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What Can Dogs Eat? A Comprehensive List Of Dog-safe Foods

What Can Dogs Eat? A Comprehensive List Of Dog-safe Foods

Our dogs are family to us; they are involved in almost every part of our lives, they share the good and the bad with us, they are our best friends.

But is there something they cannot share with us, or rather, the other way around – we can’t share with them? What food from our fridge can our furry friends eat safely?

Most owners have wondered this at some point or another. In fact, most of us wonder about it daily. So, you’re not the odd one out, don’t worry.

Well, the truth is that dogs shouldn’t consume most human foods since our digestive systems function differently. You and your pooch aren’t able to digest food the same way.

However, some certain ingredients and groceries are safe for dogs – and, as it turns out, pretty beneficial, as well.

So, what can dogs eat? 

We’re here to tell you all about that with this comprehensive list of all the foods that dogs can safely consume, as well as brief descriptions of those foods and how beneficial they are for them.

Ready to learn more about your pup’s diet? Let’s get into it, then!

Mind The Trap

Like we’ve said previously, there are human foods that are, indeed, safe for canine consumption. However, you shouldn’t take this information and run with it.

It’s easy to get excited when you find out that you can share your favorite snack with your beloved dog – but don’t let that excitement cloud your judgment.

Before you allow your doggo to indulge in some of these dog-safe foods, you should know this: Your pup shouldn’t have any of them in abundance, but rather from time to time and as a snack.

Don’t forget that there are also differences between certain dog breeds and their genetic predispositions, so while some breeds are OK having some of these foods, others will be better off without them.

Generally speaking, if you want to introduce your four-legged friend to some new foods, you should have a chat with your vet and see what they think about it. They know your dog and know what foods may cause an upset stomach – or some other adverse reaction.

This way, you’ll save your dog the unnecessary discomfort and yourself the stress and worry caused by their bad reaction to a new food.

Human Foods Dogs Can Eat

Okay, in this list, we’re going to tell you what foods your pooch can enjoy from your dinner table – not literally, of course, “wink, wink” – and we’ve sorted them into groups to make it easier to follow. 

It’s going to be quite a long list, so get comfortable!


Even though we may find them boring and sometimes only eat them because we know they are healthy for us, surprisingly or not, dogs can see vegetables as a tasty snack.

Here are some veggies that our doggos can feast on – and even reap some benefits!


You might enjoy eating them with hummus or dipping them into your favorite Ranch dressing. What about your dog, though? 

Even though our doggos can’t enjoy them that way, they can still be a healthy addition to their everyday diet.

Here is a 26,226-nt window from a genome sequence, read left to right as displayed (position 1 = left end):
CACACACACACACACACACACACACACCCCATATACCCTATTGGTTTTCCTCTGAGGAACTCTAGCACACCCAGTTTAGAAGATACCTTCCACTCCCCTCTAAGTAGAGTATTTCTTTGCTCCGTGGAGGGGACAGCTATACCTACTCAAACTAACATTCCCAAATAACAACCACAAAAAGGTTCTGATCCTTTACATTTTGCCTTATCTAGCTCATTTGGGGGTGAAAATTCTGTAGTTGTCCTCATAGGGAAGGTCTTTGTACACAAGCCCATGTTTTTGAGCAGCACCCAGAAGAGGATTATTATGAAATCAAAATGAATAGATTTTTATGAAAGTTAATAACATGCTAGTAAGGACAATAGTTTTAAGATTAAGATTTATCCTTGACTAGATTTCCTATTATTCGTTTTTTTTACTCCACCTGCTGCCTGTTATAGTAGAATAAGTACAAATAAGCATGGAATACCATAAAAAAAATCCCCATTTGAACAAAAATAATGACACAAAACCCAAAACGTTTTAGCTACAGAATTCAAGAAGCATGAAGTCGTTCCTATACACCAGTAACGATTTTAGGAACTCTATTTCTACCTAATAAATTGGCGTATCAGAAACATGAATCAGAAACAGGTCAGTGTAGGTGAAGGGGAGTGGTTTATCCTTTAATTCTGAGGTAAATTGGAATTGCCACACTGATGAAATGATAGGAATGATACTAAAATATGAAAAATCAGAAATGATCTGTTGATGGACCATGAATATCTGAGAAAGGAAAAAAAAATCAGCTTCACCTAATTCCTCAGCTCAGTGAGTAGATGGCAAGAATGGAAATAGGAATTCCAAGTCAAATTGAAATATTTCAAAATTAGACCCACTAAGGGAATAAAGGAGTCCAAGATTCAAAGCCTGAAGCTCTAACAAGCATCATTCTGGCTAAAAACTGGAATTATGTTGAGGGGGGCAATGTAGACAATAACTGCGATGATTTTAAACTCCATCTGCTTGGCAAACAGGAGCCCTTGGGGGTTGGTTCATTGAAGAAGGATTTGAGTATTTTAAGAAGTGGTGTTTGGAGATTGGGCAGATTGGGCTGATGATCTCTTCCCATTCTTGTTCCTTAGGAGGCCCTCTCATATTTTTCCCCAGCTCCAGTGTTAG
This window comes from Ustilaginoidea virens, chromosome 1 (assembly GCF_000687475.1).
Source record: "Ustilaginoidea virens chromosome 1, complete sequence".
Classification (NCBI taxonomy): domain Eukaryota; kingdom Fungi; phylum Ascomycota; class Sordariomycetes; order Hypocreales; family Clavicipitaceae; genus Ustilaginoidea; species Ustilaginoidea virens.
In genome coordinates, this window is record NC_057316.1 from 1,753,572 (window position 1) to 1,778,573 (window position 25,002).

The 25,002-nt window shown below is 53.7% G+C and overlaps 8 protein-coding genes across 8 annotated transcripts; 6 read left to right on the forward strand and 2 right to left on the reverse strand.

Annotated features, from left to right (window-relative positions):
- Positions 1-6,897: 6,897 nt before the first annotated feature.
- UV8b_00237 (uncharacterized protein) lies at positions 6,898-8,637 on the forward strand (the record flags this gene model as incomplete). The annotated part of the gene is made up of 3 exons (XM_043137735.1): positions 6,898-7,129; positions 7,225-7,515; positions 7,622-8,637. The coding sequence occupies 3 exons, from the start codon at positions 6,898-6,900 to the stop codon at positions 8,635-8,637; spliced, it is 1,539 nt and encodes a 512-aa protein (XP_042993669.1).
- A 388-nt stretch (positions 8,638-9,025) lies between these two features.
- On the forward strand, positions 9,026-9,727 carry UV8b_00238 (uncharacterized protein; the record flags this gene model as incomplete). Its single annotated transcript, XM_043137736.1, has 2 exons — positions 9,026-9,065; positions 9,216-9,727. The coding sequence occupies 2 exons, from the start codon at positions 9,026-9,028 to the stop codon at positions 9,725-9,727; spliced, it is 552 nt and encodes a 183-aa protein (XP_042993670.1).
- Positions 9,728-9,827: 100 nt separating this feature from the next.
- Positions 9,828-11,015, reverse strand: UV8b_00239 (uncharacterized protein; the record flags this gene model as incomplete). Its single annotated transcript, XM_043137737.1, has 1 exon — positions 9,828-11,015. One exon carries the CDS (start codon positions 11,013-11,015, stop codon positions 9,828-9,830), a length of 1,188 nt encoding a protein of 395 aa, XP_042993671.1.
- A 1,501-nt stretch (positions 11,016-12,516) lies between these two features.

As you may know, carrots are full of beta-carotene, which is fantastic for your pet’s immunity, as well as their skin and coat quality. And much like our bodies, dogs’ bodies convert beta-carotene into vitamin A – which is extremely important for eyesight.

Additionally, they’re low in calories and high in fiber, so you won’t have to worry about your pup gaining weight because of this crunchy addition to their diet.

Green Beans

Admit it; green beans probably aren’t the first veggie you would consider when deciding which vegetables your dog can eat – but they certainly can be beneficial.

Whether you choose to feed them to your dog raw, steamed, or canned, green beans can be fantastic for your furry friend. They contain loads of healthy nutrients, as well as vitamins and minerals.

However, always make sure that they are sodium-free – or at least low in sodium content – especially when we’re talking canned green beans.


Celery is another one of those veggies that we enjoy eating with dressings and sauces that are actually good for dogs, too.

Celery is a terrific choice for your dog for many reasons, starting with the fact that it’s packed with vitamins A, C, and K, potassium, manganese, and folate. It’s low-fat and low-calorie, so it’s considered a great diet snack for all of the obese dogs out there.

Also, celery contains nutrients that help promote heart health and even fight cancer – talk about superfoods, huh?

And, as a bonus for all of us dog owners: 

It can help deal with that doggie breath (admit it, even though you love your dog to death, it’s triggered your gag reflex at least once).


Broccoli isn’t one in the celery’s category of “fantastic for dogs” foods, but it can still be given to dogs on certain occasions as a treat.

It’s high in fiber and low in fat, and it also contains loads of vitamin C. However, broccoli florets have isothiocyanates which can be responsible for mild (and in some cases severe) gastric irritation in dogs.

On the other hand, broccoli stalks can potentially be a choking hazard since they could cause an obstruction in the esophagus.

Still, if cut into smaller pieces, broccoli can serve as a nice snack for your dog every once in a while.


Most of what we’ve said about green beans goes for peas, as well. Green, snow, sugar snap, garden, or English are all ok for dogs – fresh or frozen. They have several vitamins and minerals and are rich in protein and fiber.

Just to reiterate, watch the sodium content if you’re giving your dog canned beans.

Brussel Sprouts

Much like the previous veggies we’ve mentioned, Brussel sprouts are rich in all of the valuable nutrients, vitamins, and minerals – with the addition of antioxidants, which are great for both dogs and humans.

A huge warning here, though! 

If you overfeed them to your dog, opening all of your windows might not be enough to give you a breath of non-smelly air. If you haven’t figured it out – they can cause significant gas. 

Hold your breath and run!


Pretty similar to brussels sprouts, cabbage can be beneficial for dogs in small amounts – but any more than that, and your pup might turn into a gas-producing machine for the day.